A city in Pennsylvania.
(CL-1: dp. 3,750; l. 423'1"; b. 47'l";dr. 16'9"; s. 24k.; cpl. 359; a. 25", 6 3",221" tt.; cl. Chester)
The first Chester (CL-1) was launched 26 June 1907 by Bath Iron Works, Bath, Maine, sponsored by Miss D. W. Sproul; and commissioned 25 April 1908, Commander H. B. Wilson in command.
In the period prior to World War I, Chester's operations included training activities off the east coast and in the Caribbean, participation in the Fleet Reviews of February 1909, October 1912, and May 1915, and many duties of a diplomatic nature. She carried a Congressional committee on a tour of North Africa in 1909, and the next year joined in a special South American cruise commemorating the 300th anniversary of the founding of Buenos Aires, Argentina. As American interests in the Caribbean were threatened by internal political troubles in several nations, Chester patrolled off Mexico, Santa Domingo, and Haiti, and transported Marine occupation forces in 1911. Later that year she carried men and stores to Scorpion, station ship at the then-Austrian port of Trieste, returning to Boston with the American consul at Tripoli.
After a period in reserve from 15 December 1911 to 5 November 1913, Chester returned to duty in the Gulf of Mexico guarding American citizens and property during the revolution in Mexico. She joined in the occupation of the customs house at Vera Cruz 21 April, and transported refugees to Cuba, performed various diplomatic missions, and carried mail and stores to the squadron off Vera Cruz until 19 June 1914. She returned to Boston for overhaul and another period in reserve, from 12 December 1914 to 4 April 1915.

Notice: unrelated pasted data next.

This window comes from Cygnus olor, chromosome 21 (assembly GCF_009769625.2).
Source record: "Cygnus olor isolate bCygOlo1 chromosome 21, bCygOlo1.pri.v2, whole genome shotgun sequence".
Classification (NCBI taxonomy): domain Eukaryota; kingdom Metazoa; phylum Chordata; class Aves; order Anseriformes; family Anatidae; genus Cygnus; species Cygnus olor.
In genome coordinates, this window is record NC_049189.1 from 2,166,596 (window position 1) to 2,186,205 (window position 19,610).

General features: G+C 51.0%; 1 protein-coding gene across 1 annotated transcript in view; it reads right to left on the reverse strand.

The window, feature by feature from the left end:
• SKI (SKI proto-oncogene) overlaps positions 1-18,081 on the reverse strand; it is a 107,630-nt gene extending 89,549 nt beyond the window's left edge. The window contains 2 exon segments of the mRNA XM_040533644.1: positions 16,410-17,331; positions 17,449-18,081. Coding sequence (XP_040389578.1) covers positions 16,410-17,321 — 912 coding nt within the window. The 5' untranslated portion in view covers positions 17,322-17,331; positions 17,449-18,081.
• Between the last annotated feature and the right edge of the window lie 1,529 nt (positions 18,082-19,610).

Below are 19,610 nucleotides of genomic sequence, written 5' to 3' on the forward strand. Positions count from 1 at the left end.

Late 1915 and early 1916 found Chester in the Mediterranean to aid in relief work in the Middle East, and off the Liberian coast to protect American interests and show American support for the government there, threatened by insurrection. Chester returned for duty as receiving ship at Boston, where she was out of commission in reserve from 10 May 1916 to 24 March 1917.
When recommissioned, Chester operated on protective patrol off the east coast until 23 August 1917, when she sailed for Gibraltar, and duty escorting convoys on their passage between Gibraltar and Plymouth, England. On 5 September 1918, the cruiser sighted an enemy submarine on her starboard bow. In attempting to ram the enemy, Chester passed directly over the U-boat as it dove, damaging her own port paravane. Depth charges were hurled at the submarine's presumed position, but no further contact was made.
At war's end, Chester carried several Allied armistice commissions on inspection tours of German ports, then carried troops to the Army units operating in northern Russia. On her homeward bound voyage, on which she cleared Brest, France 26 April 1919, she carried Army veterans to New York, which she reached 7 May. Eleven days later she arrived at Boston Navy Yard for overhaul, and was decommissioned there 10 June 1921. In 1927 she was towed to Philadelphia Navy Yard, and on 10 July 1928, her name was changed to York. She was sold for scrap 13 May 1930.